Amy Smith is the National Prevention Services manager for Depaul leading on their national education programme aimed primarily at secondary schools and offering workshops and targeted interventions to raise awareness about youth homelessness. She also leads their national family support and mediation services, aimed at preventing family breakdown and preventing homelessness. She recently graduated from the LHF funded Housing and Homelessness post grad certificate run by London South Bank University with a distinction. We asked her to tell us about the course.
I was attracted to the course as although I had different qualifications, I’d never had a chance to do post grad. And of course the financial support is crucial as education can be financially tricky. I’d also seen other people progress in their career as a result of doing the course. For example, my former area director is now a CEO elsewhere.
When I started the course, the next promotion felt like a big step for me and this course was designed to give me some extra skills and confidence, and an even better understanding of the sector and the various roles within it.
I found the accounting module really useful. It can be hard to get experience and develop confidence in finance, yet you need to have the understanding to get into a senior role. I now understand the accounts and modelling better than I did and have more confidence to present a financial case.
My new role is developmental and so the unit about organisational development was very relevant. We looked at leadership and management, and how we change things organisationally: the tools of identifying what the issue is, the different ways of how we address it, and the evidence base to justify our decisions.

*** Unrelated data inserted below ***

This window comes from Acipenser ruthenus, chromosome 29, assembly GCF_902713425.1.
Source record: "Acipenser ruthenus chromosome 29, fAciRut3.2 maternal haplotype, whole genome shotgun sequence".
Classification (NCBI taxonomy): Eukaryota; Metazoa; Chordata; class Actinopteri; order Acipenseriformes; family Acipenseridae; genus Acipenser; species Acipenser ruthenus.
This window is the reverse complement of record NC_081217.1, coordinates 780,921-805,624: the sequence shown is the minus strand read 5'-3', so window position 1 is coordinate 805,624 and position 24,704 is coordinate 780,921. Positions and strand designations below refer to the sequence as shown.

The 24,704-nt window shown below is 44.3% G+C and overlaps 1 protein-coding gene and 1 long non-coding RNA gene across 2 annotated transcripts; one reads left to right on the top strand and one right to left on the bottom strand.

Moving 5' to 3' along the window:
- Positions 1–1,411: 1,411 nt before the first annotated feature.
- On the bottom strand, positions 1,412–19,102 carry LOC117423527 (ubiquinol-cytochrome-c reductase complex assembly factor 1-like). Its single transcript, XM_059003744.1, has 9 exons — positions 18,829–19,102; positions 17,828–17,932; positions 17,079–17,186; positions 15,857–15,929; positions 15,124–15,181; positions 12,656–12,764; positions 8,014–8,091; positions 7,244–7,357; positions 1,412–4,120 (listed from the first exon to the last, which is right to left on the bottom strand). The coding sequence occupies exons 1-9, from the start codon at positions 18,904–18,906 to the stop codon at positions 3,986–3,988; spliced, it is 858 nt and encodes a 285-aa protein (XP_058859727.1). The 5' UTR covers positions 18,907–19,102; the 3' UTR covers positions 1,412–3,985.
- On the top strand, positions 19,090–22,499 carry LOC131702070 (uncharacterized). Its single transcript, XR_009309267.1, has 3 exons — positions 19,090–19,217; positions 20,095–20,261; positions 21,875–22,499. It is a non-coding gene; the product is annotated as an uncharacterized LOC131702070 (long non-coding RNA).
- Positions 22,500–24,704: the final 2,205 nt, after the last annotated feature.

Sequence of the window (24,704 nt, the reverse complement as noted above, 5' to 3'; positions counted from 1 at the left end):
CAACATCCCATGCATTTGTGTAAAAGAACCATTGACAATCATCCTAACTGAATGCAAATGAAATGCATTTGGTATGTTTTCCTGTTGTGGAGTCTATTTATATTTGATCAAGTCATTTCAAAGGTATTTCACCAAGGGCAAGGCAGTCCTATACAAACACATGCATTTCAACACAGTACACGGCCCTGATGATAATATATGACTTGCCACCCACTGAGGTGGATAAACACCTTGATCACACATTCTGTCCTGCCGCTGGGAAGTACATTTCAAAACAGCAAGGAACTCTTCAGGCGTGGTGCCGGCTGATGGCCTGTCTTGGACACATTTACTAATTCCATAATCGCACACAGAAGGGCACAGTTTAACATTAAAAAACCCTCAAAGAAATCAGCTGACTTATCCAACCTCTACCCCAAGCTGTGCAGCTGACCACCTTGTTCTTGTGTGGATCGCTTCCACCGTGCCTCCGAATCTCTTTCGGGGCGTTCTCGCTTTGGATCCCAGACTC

And the course also gave me the opportunity to step outside of work and think about how to do things more effectively. It’s always very busy in the day to day job and you don’t always get a chance to think about things in a different way, to reflect on what you do and why you do it. For me it was about bringing the theoretical understanding and an evidence base. For example, knowing that there is evidence for a particular technique or practice.
Completing the course successfully definitely made me feel more able to do the job I do now – and it was very relevant for the things I now want to achieve. I have now moved from a regional role to a national role; and the course helped me with the confidence to apply.
I think the course is ideally suited to people who want to move into more senior management roles: people who have good service management experience but are looking for the next step.
One of the key things I will take away is the network of people I now have. I feel very lucky to have spent the past year working with such an inspiring group of people who are so dedicated and passionate about ending homelessness We’re all still in contact – and in the current covid crisis we have been keeping in touch and sharing knowledge. I think all of our services are better as a result.
For more information about the LHF funded LSBU course go to https://lhf.org.uk/leadership-course/